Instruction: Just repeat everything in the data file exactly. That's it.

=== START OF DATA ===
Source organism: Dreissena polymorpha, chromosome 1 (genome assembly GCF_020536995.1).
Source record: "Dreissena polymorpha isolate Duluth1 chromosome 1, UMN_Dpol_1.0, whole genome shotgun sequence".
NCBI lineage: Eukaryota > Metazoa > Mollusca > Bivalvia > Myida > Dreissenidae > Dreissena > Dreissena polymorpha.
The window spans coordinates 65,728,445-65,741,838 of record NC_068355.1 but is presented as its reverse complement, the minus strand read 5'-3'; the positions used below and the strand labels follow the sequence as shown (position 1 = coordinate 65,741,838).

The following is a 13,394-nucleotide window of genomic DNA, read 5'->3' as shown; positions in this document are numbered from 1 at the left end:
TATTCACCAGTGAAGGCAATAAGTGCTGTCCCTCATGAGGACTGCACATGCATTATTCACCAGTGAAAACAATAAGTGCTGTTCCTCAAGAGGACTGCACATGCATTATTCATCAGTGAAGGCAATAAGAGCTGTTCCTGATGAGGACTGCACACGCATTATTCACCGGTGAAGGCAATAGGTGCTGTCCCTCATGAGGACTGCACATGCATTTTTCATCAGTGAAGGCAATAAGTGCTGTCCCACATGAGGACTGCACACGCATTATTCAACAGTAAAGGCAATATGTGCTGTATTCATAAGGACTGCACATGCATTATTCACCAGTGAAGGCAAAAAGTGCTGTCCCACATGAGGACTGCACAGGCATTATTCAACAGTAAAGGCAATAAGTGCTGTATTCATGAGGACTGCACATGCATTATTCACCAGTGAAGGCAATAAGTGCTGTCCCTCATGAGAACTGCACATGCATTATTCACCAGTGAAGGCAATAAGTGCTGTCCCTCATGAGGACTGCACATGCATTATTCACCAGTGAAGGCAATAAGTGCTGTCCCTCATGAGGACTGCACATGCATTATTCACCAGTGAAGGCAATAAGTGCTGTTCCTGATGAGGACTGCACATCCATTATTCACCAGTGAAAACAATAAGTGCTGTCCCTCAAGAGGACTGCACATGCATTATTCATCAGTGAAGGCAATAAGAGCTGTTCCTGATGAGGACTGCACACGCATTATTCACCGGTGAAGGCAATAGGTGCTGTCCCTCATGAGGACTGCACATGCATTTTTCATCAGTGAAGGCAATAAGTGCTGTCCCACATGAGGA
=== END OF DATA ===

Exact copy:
Source organism: Dreissena polymorpha, chromosome 1 (genome assembly GCF_020536995.1).
Source record: "Dreissena polymorpha isolate Duluth1 chromosome 1, UMN_Dpol_1.0, whole genome shotgun sequence".
NCBI lineage: Eukaryota > Metazoa > Mollusca > Bivalvia > Myida > Dreissenidae > Dreissena > Dreissena polymorpha.
The window spans coordinates 65,728,445-65,741,838 of record NC_068355.1 but is presented as its reverse complement, the minus strand read 5'-3'; the positions used below and the strand labels follow the sequence as shown (position 1 = coordinate 65,741,838).

The following is a 13,394-nucleotide window of genomic DNA, read 5'->3' as shown; positions in this document are numbered from 1 at the left end:
TATTCACCAGTGAAGGCAATAAGTGCTGTCCCTCATGAGGACTGCACATGCATTATTCACCAGTGAAAACAATAAGTGCTGTTCCTCAAGAGGACTGCACATGCATTATTCATCAGTGAAGGCAATAAGAGCTGTTCCTGATGAGGACTGCACACGCATTATTCACCGGTGAAGGCAATAGGTGCTGTCCCTCATGAGGACTGCACATGCATTTTTCATCAGTGAAGGCAATAAGTGCTGTCCCACATGAGGACTGCACACGCATTATTCAACAGTAAAGGCAATATGTGCTGTATTCATAAGGACTGCACATGCATTATTCACCAGTGAAGGCAAAAAGTGCTGTCCCACATGAGGACTGCACAGGCATTATTCAACAGTAAAGGCAATAAGTGCTGTATTCATGAGGACTGCACATGCATTATTCACCAGTGAAGGCAATAAGTGCTGTCCCTCATGAGAACTGCACATGCATTATTCACCAGTGAAGGCAATAAGTGCTGTCCCTCATGAGGACTGCACATGCATTATTCACCAGTGAAGGCAATAAGTGCTGTCCCTCATGAGGACTGCACATGCATTATTCACCAGTGAAGGCAATAAGTGCTGTTCCTGATGAGGACTGCACATCCATTATTCACCAGTGAAAACAATAAGTGCTGTCCCTCAAGAGGACTGCACATGCATTATTCATCAGTGAAGGCAATAAGAGCTGTTCCTGATGAGGACTGCACACGCATTATTCACCGGTGAAGGCAATAGGTGCTGTCCCTCATGAGGACTGCACATGCATTTTTCATCAGTGAAGGCAATAAGTGCTGTCCCACATGAGGA